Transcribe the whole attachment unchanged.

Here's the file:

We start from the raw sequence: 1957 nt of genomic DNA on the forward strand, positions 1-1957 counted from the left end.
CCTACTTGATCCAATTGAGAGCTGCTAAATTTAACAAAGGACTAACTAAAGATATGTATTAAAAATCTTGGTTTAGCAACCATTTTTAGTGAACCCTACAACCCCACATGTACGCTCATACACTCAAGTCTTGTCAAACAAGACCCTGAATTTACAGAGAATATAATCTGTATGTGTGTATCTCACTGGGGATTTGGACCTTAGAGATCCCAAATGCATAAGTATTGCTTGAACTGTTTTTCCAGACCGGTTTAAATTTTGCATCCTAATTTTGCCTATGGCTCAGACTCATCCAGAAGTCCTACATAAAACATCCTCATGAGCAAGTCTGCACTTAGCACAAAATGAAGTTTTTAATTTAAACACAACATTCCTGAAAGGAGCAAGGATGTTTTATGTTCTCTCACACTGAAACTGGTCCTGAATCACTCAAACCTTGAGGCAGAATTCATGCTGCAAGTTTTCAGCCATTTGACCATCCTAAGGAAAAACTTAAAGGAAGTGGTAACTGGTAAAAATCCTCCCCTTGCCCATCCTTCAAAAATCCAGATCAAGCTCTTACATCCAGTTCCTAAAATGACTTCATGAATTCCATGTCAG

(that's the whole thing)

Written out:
We start from the raw sequence: 1957 nt of genomic DNA on the forward strand, positions 1-1957 counted from the left end.
CCTACTTGATCCAATTGAGAGCTGCTAAATTTAACAAAGGACTAACTAAAGATATGTATTAAAAATCTTGGTTTAGCAACCATTTTTAGTGAACCCTACAACCCCACATGTACGCTCATACACTCAAGTCTTGTCAAACAAGACCCTGAATTTACAGAGAATATAATCTGTATGTGTGTATCTCACTGGGGATTTGGACCTTAGAGATCCCAAATGCATAAGTATTGCTTGAACTGTTTTTCCAGACCGGTTTAAATTTTGCATCCTAATTTTGCCTATGGCTCAGACTCATCCAGAAGTCCTACATAAAACATCCTCATGAGCAAGTCTGCACTTAGCACAAAATGAAGTTTTTAATTTAAACACAACATTCCTGAAAGGAGCAAGGATGTTTTATGTTCTCTCACACTGAAACTGGTCCTGAATCACTCAAACCTTGAGGCAGAATTCATGCTGCAAGTTTTCAGCCATTTGACCATCCTAAGGAAAAACTTAAAGGAAGTGGTAACTGGTAAAAATCCTCCCCTTGCCCATCCTTCAAAAATCCAGATCAAGCTCTTACATCCAGTTCCTAAAATGACTTCATGAATTCCATGTCAG